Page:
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Secrets to a successful hunt: integrating genomes, chemistry and behaviour in neotropical solitary wasps

Grant number: 21/03040-0
Support type:Regular Research Grants
Duration: September 01, 2021 - August 31, 2023
Field of knowledge:Biological Sciences - Zoology - Animal Behavior
Cooperation agreement: NERC, UKRI
Principal researcher:Fábio Santos do Nascimento
Grantee:Fábio Santos do Nascimento
Principal researcher abroad: Seirian Sumner
Institution abroad: University College London (UCL), England
Home Institution: Faculdade de Filosofia, Ciências e Letras de Ribeirão Preto (FFCLRP). Universidade de São Paulo (USP). Ribeirão Preto , SP, Brazil
Assoc. researchers:Cintia Akemi Oi ; Marco Antonio Del Lama
Associated research grant:18/10996-0 - An Evo-Devo perspective on reproductive division of labour in wasps, AP.R

Abstract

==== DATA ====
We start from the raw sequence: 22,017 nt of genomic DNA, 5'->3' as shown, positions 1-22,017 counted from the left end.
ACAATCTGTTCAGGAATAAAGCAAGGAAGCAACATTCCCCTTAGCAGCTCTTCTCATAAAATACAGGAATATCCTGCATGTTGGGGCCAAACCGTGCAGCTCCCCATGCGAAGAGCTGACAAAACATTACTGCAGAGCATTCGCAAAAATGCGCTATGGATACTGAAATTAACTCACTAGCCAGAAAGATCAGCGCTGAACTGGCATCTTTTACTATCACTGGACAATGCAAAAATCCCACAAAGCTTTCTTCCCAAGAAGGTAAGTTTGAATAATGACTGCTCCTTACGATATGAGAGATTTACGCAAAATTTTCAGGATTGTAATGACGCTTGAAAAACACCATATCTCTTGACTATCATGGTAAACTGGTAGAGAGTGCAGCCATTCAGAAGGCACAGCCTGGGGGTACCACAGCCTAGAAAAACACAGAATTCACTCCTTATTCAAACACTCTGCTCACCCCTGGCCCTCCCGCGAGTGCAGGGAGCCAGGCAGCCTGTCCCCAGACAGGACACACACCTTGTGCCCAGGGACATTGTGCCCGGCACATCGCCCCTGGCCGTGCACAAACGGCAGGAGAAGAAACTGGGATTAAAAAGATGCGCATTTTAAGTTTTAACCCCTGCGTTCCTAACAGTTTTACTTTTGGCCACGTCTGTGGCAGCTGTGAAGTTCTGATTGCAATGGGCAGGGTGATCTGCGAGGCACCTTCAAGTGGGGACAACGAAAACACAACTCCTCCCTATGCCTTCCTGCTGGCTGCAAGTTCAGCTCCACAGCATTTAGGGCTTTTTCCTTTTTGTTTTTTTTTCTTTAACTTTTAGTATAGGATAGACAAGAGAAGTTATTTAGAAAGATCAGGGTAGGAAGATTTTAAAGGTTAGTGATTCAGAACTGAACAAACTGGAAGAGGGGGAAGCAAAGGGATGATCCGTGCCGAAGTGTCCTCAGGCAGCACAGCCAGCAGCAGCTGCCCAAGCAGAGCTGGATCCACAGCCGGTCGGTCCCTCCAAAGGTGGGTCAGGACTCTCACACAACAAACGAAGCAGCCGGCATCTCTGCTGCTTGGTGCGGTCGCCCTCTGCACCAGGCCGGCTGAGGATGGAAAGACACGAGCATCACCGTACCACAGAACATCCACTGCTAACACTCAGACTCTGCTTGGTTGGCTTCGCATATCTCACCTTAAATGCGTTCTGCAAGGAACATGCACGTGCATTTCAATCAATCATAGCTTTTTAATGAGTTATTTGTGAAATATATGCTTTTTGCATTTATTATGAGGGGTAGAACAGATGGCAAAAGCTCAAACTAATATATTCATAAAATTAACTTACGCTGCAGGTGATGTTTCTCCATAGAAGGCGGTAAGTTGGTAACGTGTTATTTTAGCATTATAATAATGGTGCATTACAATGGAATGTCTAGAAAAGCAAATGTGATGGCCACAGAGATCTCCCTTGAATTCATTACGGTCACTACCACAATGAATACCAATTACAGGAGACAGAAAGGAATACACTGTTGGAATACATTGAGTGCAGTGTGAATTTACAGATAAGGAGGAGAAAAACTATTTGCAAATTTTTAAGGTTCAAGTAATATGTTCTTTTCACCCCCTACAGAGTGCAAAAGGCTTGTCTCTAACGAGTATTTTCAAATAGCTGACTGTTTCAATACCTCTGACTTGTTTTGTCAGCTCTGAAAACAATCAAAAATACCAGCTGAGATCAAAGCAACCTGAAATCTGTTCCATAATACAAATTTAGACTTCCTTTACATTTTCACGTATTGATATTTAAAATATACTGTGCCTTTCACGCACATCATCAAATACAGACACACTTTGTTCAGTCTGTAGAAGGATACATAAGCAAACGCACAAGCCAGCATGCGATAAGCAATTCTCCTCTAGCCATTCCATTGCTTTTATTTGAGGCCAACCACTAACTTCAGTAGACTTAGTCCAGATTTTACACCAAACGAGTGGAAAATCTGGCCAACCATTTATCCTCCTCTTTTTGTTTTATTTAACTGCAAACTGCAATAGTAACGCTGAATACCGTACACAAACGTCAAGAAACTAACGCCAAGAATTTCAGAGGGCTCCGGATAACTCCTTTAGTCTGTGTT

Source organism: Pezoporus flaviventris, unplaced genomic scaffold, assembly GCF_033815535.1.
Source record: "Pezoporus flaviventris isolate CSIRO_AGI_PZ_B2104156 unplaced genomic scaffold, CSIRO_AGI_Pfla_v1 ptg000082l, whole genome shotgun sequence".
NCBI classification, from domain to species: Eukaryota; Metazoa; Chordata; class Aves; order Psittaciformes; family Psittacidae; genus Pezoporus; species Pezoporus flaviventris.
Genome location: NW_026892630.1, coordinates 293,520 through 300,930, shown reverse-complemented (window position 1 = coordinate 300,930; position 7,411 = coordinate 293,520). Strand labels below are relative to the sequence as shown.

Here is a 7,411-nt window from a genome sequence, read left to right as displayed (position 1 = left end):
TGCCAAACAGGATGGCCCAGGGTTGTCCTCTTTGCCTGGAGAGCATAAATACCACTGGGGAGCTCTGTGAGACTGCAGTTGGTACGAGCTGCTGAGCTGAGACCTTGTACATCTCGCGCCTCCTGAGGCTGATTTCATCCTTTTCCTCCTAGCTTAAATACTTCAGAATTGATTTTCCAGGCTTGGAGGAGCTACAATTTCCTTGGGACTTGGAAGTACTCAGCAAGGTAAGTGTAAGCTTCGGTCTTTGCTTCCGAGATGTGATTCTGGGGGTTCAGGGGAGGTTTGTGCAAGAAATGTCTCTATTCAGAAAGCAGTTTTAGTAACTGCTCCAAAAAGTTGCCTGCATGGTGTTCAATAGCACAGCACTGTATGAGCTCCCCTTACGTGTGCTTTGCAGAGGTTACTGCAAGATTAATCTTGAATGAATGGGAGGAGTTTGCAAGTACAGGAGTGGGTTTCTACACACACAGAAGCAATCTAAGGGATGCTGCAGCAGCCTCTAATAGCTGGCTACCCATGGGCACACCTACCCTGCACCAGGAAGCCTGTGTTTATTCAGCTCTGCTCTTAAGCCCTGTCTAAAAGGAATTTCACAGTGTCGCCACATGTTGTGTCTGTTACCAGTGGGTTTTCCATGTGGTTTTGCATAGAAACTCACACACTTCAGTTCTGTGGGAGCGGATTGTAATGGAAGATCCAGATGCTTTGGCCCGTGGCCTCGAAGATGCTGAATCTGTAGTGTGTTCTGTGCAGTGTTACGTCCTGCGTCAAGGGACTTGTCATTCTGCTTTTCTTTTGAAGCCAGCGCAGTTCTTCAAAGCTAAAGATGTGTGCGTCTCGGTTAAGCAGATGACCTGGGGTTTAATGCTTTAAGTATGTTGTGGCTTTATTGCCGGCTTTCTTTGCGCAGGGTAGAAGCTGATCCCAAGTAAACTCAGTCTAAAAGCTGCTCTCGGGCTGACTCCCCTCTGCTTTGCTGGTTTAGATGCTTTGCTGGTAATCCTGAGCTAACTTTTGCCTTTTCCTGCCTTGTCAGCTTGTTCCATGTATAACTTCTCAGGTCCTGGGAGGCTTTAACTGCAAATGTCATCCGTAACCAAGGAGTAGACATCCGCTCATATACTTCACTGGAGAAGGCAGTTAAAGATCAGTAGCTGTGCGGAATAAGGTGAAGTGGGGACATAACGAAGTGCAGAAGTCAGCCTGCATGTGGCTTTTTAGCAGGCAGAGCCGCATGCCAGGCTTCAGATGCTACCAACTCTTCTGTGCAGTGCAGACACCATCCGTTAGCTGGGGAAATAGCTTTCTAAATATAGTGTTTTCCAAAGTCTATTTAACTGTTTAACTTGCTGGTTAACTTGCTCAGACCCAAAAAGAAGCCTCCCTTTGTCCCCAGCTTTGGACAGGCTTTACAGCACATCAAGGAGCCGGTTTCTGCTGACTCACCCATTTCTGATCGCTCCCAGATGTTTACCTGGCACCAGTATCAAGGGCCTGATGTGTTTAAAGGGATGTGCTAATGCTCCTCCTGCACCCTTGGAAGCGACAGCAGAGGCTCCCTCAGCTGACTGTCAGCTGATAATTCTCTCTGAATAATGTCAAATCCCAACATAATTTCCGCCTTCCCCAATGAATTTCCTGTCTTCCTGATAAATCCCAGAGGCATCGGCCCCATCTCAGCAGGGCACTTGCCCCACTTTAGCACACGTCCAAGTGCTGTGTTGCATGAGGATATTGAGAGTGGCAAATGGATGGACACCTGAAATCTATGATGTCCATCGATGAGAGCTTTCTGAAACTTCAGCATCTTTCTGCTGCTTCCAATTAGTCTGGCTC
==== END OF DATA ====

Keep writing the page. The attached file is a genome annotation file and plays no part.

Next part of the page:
Social insects exemplify a major transition in evolution and show how cooperative organisms can reach higher levels of social organization. We want to gain a deeper understanding of the molecular regulation that drives the behavioural transitions in wasps. This project will integrate proximate mechanisms to the evolution of wasp sociality, by studying the ancestral origins of pre-social behaviour, and its importance at the very early stages of sociality. The molecular mechanisms underpinning the nest cycles in solitary species provide mechanistic basis for the evolution of division of labour in social wasps and progressive provisioning as a preadaptation to maternal care. We will use Brazilian solitary wasps to explore this molecular basis of behavioural and evolutionary transitions. Based on the genome, transcriptome, and chemosensory machinery, we will compare genomic traits of mass and progressive provisioning and test the hypothesis that progressive provisioning is a precursor to maternal care. Specifically, we predict that the molecular processes specific to progressive provisioning (as opposed to mass provisioning) will also be important in regulating foraging behaviour in eusocial species, especially those that represent the first stages of social evolution (e.g. Polistes). This project will provide new collaboration and will help to understand the ancestral origins of pre-social behaviour and how division of labour evolved and how is regulated. Brazilian team will provide the field sites and behavioral observations, know-how for chemical analyses and UK team provides expertise in molecular biology methods and bioinformatics. (AU)

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